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The U.K. Lost 15% of Its Millionaires Because of Brexit

  • Number of dollar millionaires drops as pound, stocks rattled
  • Japan posted a 19% surge in wealth on currency effect

The number of dollar millionaires in the U.K. slumped 15 percent as the country’s vote to leave the European Union rattled the pound and the stock market, according to a report by Credit Suisse Group AG.

Household wealth in the U.K. declined by $1.5 trillion, or 10 percent, in the 12 months through June 2016 as “a direct consequence” of the Brexit vote, the No. 2 Swiss bank said in its annual global wealth report published on Tuesday.

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“The U.K. had a tumultuous end to 2015-2016, with sharp declines in the exchange rate and the stock market following the vote to leave the EU,” Credit Suisse said in the report. “The outlook is very uncertain, both for the economy and household wealth.”

The U.K.’s $14 trillion in private wealth is spread around 49 million adults, of which almost 5 percent have $1 million or more. The surprise result of the June 23 vote helped fuel a 15 percent decline in the pound this year and sent the local stock market to its biggest one-day drop since the 2008 financial crisis. While equities have rebounded since then, the country is facing political and economic uncertainty over the terms on which the split will take place.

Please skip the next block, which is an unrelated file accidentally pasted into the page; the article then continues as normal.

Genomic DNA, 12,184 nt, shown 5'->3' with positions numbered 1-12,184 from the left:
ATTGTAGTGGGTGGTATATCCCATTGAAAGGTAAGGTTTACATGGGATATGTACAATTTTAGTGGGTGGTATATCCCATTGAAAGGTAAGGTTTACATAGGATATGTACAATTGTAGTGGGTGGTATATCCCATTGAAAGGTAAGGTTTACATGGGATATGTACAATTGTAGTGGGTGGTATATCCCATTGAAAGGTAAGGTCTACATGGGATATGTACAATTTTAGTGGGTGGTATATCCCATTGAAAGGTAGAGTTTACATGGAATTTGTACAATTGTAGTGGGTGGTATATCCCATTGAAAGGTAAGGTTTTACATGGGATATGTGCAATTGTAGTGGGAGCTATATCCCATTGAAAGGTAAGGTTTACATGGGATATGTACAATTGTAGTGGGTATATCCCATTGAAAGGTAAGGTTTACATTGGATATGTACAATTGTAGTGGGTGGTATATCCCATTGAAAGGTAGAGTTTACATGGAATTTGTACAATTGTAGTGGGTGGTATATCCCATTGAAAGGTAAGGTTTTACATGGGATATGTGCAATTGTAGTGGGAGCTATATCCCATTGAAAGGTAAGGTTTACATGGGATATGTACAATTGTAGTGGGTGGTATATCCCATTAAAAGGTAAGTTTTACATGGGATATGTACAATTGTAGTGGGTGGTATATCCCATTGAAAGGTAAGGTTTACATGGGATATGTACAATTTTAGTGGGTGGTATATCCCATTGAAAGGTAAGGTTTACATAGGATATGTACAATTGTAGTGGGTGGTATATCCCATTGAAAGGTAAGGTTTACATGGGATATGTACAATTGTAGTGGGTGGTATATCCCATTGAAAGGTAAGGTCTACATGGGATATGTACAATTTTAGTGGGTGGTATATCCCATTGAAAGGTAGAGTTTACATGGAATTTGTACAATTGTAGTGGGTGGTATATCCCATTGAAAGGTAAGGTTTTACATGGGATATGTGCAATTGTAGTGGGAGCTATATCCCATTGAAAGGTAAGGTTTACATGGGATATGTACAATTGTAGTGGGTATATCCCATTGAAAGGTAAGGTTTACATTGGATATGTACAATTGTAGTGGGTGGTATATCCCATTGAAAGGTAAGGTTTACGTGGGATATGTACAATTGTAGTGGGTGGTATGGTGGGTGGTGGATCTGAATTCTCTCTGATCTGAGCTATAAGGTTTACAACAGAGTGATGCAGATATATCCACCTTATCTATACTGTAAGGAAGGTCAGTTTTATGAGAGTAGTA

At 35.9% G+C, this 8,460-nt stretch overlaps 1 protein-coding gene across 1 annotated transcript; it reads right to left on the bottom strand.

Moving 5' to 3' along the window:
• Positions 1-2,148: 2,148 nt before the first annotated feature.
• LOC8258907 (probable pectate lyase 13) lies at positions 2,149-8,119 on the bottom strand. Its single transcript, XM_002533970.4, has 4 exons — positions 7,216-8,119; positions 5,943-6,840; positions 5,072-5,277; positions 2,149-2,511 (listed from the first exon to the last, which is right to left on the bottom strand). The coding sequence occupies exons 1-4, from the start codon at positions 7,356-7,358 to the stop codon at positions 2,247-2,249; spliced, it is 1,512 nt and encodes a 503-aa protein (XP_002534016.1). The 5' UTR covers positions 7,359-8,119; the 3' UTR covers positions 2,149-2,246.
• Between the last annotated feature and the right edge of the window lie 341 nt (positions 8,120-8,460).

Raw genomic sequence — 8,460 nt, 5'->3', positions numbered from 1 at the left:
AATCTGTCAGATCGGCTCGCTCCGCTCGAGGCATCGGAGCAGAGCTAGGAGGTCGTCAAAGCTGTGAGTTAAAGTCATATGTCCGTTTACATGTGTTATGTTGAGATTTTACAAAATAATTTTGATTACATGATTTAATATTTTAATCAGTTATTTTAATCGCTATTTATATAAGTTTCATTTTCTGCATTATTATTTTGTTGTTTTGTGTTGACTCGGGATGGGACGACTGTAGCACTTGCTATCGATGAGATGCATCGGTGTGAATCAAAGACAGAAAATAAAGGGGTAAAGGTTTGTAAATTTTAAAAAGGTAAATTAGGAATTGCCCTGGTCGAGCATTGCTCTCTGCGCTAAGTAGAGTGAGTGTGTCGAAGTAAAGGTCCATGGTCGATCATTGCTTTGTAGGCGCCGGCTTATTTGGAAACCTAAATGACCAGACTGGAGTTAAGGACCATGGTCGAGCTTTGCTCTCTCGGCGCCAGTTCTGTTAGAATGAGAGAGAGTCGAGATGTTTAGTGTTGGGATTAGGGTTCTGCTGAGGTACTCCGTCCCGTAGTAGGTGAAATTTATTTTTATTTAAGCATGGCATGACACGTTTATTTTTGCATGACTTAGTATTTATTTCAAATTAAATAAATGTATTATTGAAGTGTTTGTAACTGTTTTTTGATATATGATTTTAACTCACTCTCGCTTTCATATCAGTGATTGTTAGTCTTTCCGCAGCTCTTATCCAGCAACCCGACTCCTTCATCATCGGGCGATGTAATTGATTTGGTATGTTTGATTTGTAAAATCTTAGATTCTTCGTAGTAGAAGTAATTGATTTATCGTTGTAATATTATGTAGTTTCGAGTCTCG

“The pound will continue to act as the shock absorber for Brexit,” Michael O’Sullivan, chief investment officer for Credit Suisse’s international wealth-management unit, said in a telephone interview. “If you just factor in what’s happening with sterling and the property market, that means that when we get to this time next year, U.K. wealth will be down even more.”

The decline in U.K. wealth would be closer to $2 trillion if the figure was updated today, O’Sullivan told reporters at an earlier presentation in Zurich.

Japan was the main winner during the 12-month period, with household wealth in the world’s third-largest economy surging 19 percent to $24 trillion, buoyed by the appreciation of the yen versus the dollar. Wealth in the U.S. climbed for the eighth straight year, to $85 trillion, according to the report.

Japan, the U.S. and Germany accounted for the largest numbers of new millionaires as the number of people worldwide with $1 million or more rose by 596,000 to 32.9 million. The countries expected to post the fastest growth rates of millionaires in the next five years are China -- 73 percent -- as well as India, Australia and Canada, according to the report.

Worldwide wealth advanced 1.4 percent to $256 trillion in the 12 months through June, reflecting lackluster economic growth, and is expected to reach $334 trillion by 2021, the report showed.

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